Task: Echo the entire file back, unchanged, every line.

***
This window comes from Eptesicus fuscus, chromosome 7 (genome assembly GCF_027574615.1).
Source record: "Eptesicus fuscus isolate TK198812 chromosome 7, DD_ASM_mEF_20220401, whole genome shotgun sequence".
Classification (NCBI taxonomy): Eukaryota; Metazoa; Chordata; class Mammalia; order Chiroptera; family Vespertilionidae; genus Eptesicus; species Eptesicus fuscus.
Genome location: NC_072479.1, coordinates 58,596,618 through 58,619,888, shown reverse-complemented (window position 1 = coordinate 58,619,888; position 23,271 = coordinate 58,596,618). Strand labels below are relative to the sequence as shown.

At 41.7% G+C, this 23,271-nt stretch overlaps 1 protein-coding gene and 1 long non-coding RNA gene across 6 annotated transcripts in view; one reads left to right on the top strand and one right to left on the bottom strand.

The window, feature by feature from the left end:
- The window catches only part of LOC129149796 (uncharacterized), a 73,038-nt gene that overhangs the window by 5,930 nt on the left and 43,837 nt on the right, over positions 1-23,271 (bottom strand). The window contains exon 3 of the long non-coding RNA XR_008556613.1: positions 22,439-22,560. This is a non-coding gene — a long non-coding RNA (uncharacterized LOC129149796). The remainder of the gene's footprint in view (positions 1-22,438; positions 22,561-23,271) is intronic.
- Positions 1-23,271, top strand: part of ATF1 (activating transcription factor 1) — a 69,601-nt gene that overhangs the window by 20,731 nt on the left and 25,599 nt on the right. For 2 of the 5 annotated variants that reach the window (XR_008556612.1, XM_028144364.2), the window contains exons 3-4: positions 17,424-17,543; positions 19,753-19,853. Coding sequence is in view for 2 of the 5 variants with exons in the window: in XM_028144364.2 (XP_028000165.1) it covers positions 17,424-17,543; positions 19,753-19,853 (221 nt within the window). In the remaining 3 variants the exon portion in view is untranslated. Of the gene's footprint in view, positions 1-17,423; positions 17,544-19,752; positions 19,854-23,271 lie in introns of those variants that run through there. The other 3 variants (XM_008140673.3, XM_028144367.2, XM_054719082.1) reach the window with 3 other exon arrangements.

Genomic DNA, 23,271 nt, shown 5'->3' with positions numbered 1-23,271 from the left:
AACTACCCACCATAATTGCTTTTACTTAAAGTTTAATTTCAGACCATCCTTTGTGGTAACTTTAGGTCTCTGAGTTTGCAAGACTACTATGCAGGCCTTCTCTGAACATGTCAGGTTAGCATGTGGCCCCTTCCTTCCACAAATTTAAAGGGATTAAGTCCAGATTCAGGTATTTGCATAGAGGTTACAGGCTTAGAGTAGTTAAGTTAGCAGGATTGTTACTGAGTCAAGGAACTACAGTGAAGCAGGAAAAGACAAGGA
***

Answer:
This window comes from Eptesicus fuscus, chromosome 7 (genome assembly GCF_027574615.1).
Source record: "Eptesicus fuscus isolate TK198812 chromosome 7, DD_ASM_mEF_20220401, whole genome shotgun sequence".
Classification (NCBI taxonomy): Eukaryota; Metazoa; Chordata; class Mammalia; order Chiroptera; family Vespertilionidae; genus Eptesicus; species Eptesicus fuscus.
Genome location: NC_072479.1, coordinates 58,596,618 through 58,619,888, shown reverse-complemented (window position 1 = coordinate 58,619,888; position 23,271 = coordinate 58,596,618). Strand labels below are relative to the sequence as shown.

At 41.7% G+C, this 23,271-nt stretch overlaps 1 protein-coding gene and 1 long non-coding RNA gene across 6 annotated transcripts in view; one reads left to right on the top strand and one right to left on the bottom strand.

The window, feature by feature from the left end:
- The window catches only part of LOC129149796 (uncharacterized), a 73,038-nt gene that overhangs the window by 5,930 nt on the left and 43,837 nt on the right, over positions 1-23,271 (bottom strand). The window contains exon 3 of the long non-coding RNA XR_008556613.1: positions 22,439-22,560. This is a non-coding gene — a long non-coding RNA (uncharacterized LOC129149796). The remainder of the gene's footprint in view (positions 1-22,438; positions 22,561-23,271) is intronic.
- Positions 1-23,271, top strand: part of ATF1 (activating transcription factor 1) — a 69,601-nt gene that overhangs the window by 20,731 nt on the left and 25,599 nt on the right. For 2 of the 5 annotated variants that reach the window (XR_008556612.1, XM_028144364.2), the window contains exons 3-4: positions 17,424-17,543; positions 19,753-19,853. Coding sequence is in view for 2 of the 5 variants with exons in the window: in XM_028144364.2 (XP_028000165.1) it covers positions 17,424-17,543; positions 19,753-19,853 (221 nt within the window). In the remaining 3 variants the exon portion in view is untranslated. Of the gene's footprint in view, positions 1-17,423; positions 17,544-19,752; positions 19,854-23,271 lie in introns of those variants that run through there. The other 3 variants (XM_008140673.3, XM_028144367.2, XM_054719082.1) reach the window with 3 other exon arrangements.

Genomic DNA, 23,271 nt, shown 5'->3' with positions numbered 1-23,271 from the left:
AACTACCCACCATAATTGCTTTTACTTAAAGTTTAATTTCAGACCATCCTTTGTGGTAACTTTAGGTCTCTGAGTTTGCAAGACTACTATGCAGGCCTTCTCTGAACATGTCAGGTTAGCATGTGGCCCCTTCCTTCCACAAATTTAAAGGGATTAAGTCCAGATTCAGGTATTTGCATAGAGGTTACAGGCTTAGAGTAGTTAAGTTAGCAGGATTGTTACTGAGTCAAGGAACTACAGTGAAGCAGGAAAAGACAAGGA